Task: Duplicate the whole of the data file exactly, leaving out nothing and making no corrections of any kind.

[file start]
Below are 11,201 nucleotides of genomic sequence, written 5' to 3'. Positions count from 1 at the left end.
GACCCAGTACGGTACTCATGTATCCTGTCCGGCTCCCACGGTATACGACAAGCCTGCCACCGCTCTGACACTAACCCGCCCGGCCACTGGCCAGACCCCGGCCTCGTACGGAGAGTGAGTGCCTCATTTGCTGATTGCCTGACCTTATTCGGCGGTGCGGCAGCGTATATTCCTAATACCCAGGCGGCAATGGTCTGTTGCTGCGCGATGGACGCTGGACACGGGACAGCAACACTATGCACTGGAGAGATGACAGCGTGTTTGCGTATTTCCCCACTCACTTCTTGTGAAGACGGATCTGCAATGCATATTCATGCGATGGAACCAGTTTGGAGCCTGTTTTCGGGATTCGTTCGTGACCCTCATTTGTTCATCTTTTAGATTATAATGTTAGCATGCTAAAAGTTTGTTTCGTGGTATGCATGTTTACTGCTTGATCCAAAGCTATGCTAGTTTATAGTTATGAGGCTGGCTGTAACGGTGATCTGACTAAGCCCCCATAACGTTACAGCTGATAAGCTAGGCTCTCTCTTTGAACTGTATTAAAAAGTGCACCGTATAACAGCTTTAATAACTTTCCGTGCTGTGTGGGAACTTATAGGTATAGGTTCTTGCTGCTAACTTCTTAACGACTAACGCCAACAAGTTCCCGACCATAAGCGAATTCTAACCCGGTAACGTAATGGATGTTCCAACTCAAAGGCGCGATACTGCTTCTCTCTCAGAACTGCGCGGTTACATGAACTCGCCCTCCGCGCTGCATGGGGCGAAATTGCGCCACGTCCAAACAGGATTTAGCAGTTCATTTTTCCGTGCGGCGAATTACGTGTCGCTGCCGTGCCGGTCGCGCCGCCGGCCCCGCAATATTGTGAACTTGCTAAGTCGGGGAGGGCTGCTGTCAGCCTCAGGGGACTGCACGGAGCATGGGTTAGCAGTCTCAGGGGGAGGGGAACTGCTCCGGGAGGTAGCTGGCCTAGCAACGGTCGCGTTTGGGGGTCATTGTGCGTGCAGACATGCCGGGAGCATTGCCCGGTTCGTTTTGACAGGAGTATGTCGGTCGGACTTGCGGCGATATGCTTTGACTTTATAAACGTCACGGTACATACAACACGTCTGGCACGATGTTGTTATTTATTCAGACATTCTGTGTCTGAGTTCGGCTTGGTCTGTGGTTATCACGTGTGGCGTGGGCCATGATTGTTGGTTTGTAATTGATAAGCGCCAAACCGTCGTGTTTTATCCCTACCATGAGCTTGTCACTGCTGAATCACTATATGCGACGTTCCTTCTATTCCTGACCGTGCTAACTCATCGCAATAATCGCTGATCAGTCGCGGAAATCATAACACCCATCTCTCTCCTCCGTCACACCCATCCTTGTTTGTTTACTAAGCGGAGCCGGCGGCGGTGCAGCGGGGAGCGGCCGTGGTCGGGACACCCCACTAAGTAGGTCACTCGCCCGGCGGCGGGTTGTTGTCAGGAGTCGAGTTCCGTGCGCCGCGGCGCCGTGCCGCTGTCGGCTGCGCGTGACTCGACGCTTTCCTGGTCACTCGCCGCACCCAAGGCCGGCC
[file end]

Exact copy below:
Below are 11,201 nucleotides of genomic sequence, written 5' to 3'. Positions count from 1 at the left end.
GACCCAGTACGGTACTCATGTATCCTGTCCGGCTCCCACGGTATACGACAAGCCTGCCACCGCTCTGACACTAACCCGCCCGGCCACTGGCCAGACCCCGGCCTCGTACGGAGAGTGAGTGCCTCATTTGCTGATTGCCTGACCTTATTCGGCGGTGCGGCAGCGTATATTCCTAATACCCAGGCGGCAATGGTCTGTTGCTGCGCGATGGACGCTGGACACGGGACAGCAACACTATGCACTGGAGAGATGACAGCGTGTTTGCGTATTTCCCCACTCACTTCTTGTGAAGACGGATCTGCAATGCATATTCATGCGATGGAACCAGTTTGGAGCCTGTTTTCGGGATTCGTTCGTGACCCTCATTTGTTCATCTTTTAGATTATAATGTTAGCATGCTAAAAGTTTGTTTCGTGGTATGCATGTTTACTGCTTGATCCAAAGCTATGCTAGTTTATAGTTATGAGGCTGGCTGTAACGGTGATCTGACTAAGCCCCCATAACGTTACAGCTGATAAGCTAGGCTCTCTCTTTGAACTGTATTAAAAAGTGCACCGTATAACAGCTTTAATAACTTTCCGTGCTGTGTGGGAACTTATAGGTATAGGTTCTTGCTGCTAACTTCTTAACGACTAACGCCAACAAGTTCCCGACCATAAGCGAATTCTAACCCGGTAACGTAATGGATGTTCCAACTCAAAGGCGCGATACTGCTTCTCTCTCAGAACTGCGCGGTTACATGAACTCGCCCTCCGCGCTGCATGGGGCGAAATTGCGCCACGTCCAAACAGGATTTAGCAGTTCATTTTTCCGTGCGGCGAATTACGTGTCGCTGCCGTGCCGGTCGCGCCGCCGGCCCCGCAATATTGTGAACTTGCTAAGTCGGGGAGGGCTGCTGTCAGCCTCAGGGGACTGCACGGAGCATGGGTTAGCAGTCTCAGGGGGAGGGGAACTGCTCCGGGAGGTAGCTGGCCTAGCAACGGTCGCGTTTGGGGGTCATTGTGCGTGCAGACATGCCGGGAGCATTGCCCGGTTCGTTTTGACAGGAGTATGTCGGTCGGACTTGCGGCGATATGCTTTGACTTTATAAACGTCACGGTACATACAACACGTCTGGCACGATGTTGTTATTTATTCAGACATTCTGTGTCTGAGTTCGGCTTGGTCTGTGGTTATCACGTGTGGCGTGGGCCATGATTGTTGGTTTGTAATTGATAAGCGCCAAACCGTCGTGTTTTATCCCTACCATGAGCTTGTCACTGCTGAATCACTATATGCGACGTTCCTTCTATTCCTGACCGTGCTAACTCATCGCAATAATCGCTGATCAGTCGCGGAAATCATAACACCCATCTCTCTCCTCCGTCACACCCATCCTTGTTTGTTTACTAAGCGGAGCCGGCGGCGGTGCAGCGGGGAGCGGCCGTGGTCGGGACACCCCACTAAGTAGGTCACTCGCCCGGCGGCGGGTTGTTGTCAGGAGTCGAGTTCCGTGCGCCGCGGCGCCGTGCCGCTGTCGGCTGCGCGTGACTCGACGCTTTCCTGGTCACTCGCCGCACCCAAGGCCGGCC